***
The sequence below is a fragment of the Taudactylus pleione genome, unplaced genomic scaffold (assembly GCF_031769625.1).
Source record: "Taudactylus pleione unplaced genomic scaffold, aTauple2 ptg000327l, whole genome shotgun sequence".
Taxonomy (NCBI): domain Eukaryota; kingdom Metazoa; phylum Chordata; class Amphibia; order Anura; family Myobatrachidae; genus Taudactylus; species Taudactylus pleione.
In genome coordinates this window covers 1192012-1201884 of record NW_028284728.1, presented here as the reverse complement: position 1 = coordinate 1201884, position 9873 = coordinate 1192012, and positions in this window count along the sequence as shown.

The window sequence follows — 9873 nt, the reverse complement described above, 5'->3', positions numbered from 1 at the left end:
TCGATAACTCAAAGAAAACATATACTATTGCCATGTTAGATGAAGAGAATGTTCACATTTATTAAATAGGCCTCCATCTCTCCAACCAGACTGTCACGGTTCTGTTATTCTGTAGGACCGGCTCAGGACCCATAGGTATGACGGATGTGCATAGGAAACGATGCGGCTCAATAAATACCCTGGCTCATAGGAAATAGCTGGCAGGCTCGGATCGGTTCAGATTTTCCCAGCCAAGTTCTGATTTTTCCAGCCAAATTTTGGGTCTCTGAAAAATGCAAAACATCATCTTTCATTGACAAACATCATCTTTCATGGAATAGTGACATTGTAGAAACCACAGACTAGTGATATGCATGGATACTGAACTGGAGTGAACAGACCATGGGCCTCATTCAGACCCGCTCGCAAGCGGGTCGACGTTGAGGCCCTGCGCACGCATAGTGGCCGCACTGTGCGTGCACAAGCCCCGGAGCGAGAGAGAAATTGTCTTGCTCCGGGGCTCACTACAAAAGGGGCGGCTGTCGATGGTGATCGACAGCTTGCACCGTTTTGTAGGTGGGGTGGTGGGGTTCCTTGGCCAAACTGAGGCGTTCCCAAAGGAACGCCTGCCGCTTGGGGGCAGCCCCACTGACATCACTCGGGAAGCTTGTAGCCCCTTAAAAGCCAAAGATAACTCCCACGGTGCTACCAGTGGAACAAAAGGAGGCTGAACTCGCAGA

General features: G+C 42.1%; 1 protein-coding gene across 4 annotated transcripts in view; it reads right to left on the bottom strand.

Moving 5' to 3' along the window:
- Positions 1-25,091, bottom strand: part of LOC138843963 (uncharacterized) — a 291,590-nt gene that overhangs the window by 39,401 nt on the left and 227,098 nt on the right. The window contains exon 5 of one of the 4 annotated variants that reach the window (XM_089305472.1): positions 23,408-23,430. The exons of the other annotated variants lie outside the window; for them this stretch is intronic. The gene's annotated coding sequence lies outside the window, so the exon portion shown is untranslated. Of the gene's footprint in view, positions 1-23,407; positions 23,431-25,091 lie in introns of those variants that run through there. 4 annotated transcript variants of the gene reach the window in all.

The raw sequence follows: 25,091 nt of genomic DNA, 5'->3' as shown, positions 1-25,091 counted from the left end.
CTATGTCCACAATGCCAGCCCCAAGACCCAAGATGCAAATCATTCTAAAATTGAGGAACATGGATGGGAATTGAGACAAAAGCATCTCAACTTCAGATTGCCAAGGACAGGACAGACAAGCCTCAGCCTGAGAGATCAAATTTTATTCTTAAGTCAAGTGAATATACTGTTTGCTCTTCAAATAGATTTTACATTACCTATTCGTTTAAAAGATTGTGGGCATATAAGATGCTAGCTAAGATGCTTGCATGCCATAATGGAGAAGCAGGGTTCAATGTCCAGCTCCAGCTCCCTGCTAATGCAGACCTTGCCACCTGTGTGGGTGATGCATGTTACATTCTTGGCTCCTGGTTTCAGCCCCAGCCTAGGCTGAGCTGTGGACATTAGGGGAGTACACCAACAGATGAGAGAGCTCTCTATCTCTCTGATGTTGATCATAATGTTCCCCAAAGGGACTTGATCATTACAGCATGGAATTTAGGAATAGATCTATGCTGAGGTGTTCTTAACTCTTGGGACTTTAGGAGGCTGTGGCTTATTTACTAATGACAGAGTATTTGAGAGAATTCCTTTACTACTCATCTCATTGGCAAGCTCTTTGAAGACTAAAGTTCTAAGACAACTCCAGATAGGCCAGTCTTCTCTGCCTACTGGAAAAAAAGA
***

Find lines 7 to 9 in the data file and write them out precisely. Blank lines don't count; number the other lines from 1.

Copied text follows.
General features: G+C 42.1%; 1 protein-coding gene across 4 annotated transcripts in view; it reads right to left on the bottom strand.

Moving 5' to 3' along the window:
- Positions 1-25,091, bottom strand: part of LOC138843963 (uncharacterized) — a 291,590-nt gene that overhangs the window by 39,401 nt on the left and 227,098 nt on the right. The window contains exon 5 of one of the 4 annotated variants that reach the window (XM_089305472.1): positions 23,408-23,430. The exons of the other annotated variants lie outside the window; for them this stretch is intronic. The gene's annotated coding sequence lies outside the window, so the exon portion shown is untranslated. Of the gene's footprint in view, positions 1-23,407; positions 23,431-25,091 lie in introns of those variants that run through there. 4 annotated transcript variants of the gene reach the window in all.